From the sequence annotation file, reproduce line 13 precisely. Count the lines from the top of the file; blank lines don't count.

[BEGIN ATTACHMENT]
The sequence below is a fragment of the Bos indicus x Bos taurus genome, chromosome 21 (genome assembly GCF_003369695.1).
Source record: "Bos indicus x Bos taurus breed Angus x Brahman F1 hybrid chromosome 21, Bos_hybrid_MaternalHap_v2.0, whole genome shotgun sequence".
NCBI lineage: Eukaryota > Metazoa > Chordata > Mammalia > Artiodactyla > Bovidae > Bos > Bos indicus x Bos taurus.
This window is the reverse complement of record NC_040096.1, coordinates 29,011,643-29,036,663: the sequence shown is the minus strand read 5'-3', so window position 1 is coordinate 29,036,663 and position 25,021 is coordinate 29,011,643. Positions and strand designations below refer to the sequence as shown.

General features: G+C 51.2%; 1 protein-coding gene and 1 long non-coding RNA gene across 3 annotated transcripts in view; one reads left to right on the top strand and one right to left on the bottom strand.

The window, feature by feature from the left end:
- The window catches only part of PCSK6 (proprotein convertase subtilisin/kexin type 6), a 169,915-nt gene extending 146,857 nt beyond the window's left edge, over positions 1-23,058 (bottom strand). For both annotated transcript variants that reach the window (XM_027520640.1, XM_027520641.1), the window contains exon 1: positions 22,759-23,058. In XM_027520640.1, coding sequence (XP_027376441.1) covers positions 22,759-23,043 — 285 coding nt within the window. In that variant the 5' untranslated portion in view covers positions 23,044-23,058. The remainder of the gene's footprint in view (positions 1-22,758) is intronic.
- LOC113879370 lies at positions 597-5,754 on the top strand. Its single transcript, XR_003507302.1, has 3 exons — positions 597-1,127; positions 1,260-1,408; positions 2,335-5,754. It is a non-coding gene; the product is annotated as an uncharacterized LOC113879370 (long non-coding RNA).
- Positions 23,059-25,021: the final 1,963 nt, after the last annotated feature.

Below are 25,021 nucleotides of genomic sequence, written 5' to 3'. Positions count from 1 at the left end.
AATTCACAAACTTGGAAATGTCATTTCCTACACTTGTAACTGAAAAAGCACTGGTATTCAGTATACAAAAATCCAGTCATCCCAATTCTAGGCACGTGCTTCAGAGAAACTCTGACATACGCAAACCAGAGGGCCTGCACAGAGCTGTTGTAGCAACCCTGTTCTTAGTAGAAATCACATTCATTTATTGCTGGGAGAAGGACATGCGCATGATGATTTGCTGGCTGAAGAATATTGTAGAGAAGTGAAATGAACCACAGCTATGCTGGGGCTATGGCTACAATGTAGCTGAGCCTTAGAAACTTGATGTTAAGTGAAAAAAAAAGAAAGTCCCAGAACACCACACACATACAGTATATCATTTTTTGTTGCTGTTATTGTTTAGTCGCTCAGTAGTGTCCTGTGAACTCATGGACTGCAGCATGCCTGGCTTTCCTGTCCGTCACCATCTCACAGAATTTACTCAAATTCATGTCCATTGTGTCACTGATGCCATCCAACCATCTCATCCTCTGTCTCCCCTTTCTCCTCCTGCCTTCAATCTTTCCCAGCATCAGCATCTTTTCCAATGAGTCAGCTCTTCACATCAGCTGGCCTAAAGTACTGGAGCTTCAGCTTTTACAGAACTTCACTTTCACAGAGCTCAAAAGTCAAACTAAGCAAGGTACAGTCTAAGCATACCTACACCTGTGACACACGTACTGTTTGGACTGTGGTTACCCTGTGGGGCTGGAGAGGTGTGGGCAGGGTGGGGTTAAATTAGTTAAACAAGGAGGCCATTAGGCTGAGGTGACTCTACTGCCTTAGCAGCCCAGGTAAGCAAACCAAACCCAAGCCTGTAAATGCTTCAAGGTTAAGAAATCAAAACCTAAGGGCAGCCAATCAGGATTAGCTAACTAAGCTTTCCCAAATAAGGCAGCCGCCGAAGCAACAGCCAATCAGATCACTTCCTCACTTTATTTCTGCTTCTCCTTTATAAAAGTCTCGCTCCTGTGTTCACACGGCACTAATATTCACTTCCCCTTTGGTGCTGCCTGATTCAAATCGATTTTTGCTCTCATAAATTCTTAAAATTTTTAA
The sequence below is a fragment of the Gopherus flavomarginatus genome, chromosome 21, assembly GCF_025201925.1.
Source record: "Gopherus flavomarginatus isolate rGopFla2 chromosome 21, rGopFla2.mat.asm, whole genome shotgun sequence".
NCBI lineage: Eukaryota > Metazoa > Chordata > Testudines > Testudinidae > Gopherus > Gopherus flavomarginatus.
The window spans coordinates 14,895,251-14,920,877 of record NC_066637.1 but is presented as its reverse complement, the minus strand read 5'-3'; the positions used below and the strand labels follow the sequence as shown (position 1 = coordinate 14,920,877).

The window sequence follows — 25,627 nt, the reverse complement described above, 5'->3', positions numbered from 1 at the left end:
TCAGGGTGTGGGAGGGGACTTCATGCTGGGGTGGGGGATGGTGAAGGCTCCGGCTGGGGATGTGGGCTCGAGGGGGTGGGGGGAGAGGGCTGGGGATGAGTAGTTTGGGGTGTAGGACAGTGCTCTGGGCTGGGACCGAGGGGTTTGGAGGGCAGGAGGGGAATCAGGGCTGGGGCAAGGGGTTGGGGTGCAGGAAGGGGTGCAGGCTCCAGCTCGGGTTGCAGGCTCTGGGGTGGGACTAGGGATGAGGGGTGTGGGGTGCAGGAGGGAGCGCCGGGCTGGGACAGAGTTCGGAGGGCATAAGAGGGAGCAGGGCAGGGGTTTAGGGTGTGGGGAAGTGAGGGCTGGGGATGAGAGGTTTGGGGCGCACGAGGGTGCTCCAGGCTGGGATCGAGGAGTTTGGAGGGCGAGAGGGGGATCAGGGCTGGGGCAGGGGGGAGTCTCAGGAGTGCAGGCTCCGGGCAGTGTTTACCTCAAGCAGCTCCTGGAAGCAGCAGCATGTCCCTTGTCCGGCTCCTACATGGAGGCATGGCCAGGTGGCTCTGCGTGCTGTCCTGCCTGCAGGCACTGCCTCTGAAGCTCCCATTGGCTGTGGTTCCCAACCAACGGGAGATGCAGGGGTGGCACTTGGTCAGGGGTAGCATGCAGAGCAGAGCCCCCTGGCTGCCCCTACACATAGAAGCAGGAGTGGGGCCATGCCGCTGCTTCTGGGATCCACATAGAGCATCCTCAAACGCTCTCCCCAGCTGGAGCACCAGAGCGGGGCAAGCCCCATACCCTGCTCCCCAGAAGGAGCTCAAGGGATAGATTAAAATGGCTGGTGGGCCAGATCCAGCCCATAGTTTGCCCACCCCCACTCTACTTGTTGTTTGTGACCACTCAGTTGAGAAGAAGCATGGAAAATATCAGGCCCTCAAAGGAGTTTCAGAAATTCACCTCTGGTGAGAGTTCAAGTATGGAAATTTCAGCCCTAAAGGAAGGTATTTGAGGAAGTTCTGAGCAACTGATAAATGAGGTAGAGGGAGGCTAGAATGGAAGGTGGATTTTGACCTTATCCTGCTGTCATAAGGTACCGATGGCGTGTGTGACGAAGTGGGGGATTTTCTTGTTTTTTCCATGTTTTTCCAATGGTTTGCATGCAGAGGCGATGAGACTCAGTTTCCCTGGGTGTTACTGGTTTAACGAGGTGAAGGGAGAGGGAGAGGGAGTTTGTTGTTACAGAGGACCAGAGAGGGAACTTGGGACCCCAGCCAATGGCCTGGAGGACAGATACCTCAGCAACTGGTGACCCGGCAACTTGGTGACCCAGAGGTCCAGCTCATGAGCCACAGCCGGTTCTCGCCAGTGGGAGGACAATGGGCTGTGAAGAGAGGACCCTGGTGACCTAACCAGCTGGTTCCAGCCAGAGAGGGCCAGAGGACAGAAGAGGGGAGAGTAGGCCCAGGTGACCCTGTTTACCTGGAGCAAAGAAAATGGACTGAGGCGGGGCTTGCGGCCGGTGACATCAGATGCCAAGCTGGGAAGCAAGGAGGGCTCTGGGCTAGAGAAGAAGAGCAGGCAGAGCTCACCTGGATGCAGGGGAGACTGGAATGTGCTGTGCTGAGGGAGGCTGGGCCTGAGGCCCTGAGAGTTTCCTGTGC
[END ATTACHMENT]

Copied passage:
Source record: "Gopherus flavomarginatus isolate rGopFla2 chromosome 21, rGopFla2.mat.asm, whole genome shotgun sequence".